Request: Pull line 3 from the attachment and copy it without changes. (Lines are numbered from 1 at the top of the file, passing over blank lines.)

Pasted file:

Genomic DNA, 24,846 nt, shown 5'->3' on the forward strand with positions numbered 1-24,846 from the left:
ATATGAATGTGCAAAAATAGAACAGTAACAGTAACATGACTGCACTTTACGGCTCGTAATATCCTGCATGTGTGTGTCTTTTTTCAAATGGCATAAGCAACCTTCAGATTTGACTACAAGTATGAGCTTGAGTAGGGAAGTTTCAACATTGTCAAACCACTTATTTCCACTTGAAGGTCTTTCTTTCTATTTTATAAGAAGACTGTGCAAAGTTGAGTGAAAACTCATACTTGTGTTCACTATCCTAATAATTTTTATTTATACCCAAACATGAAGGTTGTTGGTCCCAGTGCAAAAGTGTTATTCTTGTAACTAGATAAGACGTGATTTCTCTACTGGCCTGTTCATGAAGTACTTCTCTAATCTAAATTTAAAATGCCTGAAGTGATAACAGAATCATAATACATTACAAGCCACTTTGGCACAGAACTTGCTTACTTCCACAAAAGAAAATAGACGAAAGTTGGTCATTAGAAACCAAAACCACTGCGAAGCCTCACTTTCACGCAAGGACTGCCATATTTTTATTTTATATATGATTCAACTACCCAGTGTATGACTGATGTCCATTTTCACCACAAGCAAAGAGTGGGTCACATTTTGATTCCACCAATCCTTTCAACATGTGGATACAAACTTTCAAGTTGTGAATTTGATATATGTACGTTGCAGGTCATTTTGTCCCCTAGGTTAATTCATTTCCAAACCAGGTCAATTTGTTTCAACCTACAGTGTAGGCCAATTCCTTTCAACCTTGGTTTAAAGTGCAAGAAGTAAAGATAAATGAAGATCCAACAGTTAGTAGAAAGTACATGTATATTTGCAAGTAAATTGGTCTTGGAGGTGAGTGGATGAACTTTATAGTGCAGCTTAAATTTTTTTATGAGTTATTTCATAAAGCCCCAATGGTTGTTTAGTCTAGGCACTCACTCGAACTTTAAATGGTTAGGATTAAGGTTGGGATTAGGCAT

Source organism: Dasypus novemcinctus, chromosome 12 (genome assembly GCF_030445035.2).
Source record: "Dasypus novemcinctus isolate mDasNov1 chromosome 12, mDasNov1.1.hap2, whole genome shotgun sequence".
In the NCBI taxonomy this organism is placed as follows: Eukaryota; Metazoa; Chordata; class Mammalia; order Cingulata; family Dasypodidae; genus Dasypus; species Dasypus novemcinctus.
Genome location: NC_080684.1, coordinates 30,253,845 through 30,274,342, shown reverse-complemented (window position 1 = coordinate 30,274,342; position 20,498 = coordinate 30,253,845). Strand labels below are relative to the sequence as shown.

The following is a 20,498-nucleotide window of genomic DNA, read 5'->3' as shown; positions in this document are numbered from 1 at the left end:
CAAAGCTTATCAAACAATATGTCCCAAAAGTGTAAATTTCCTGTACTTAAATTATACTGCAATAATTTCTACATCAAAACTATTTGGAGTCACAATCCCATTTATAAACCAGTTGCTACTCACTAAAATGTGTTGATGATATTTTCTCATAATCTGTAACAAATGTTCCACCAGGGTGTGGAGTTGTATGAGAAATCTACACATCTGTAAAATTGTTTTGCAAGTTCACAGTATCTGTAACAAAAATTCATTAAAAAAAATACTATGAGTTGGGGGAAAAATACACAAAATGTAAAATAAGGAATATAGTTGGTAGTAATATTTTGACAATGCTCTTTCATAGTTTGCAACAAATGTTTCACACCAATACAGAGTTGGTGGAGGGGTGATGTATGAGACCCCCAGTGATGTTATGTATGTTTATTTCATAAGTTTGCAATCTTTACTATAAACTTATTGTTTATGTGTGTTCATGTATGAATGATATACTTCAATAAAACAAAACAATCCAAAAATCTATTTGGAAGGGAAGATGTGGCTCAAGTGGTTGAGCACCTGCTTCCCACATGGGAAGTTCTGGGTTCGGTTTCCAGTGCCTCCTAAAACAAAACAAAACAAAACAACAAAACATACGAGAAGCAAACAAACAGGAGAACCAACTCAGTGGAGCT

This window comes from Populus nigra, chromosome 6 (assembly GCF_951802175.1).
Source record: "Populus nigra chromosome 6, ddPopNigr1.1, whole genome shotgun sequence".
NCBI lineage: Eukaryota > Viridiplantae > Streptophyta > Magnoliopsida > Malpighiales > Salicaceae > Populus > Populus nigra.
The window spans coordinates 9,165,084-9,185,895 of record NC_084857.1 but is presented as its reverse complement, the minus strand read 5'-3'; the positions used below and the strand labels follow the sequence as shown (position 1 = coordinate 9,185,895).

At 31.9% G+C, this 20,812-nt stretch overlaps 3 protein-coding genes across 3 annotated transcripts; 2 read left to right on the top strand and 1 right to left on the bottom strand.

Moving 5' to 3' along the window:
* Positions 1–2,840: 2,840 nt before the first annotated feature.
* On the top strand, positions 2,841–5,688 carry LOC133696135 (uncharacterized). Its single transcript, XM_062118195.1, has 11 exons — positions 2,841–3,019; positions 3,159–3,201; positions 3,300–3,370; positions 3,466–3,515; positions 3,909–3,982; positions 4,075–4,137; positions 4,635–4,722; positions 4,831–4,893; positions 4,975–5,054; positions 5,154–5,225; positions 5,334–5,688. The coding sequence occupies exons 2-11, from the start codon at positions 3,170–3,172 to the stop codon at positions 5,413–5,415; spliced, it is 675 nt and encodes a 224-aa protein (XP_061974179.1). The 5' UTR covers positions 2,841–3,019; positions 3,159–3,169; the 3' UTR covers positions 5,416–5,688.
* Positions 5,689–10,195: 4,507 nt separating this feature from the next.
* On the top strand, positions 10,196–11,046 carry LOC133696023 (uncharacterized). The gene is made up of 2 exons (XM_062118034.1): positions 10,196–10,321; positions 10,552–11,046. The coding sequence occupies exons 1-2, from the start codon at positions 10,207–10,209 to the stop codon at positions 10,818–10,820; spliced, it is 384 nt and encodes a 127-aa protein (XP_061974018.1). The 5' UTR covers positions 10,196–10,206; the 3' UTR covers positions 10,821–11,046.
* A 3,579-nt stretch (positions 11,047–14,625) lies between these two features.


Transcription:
Source organism: Dasypus novemcinctus, chromosome 12 (genome assembly GCF_030445035.2).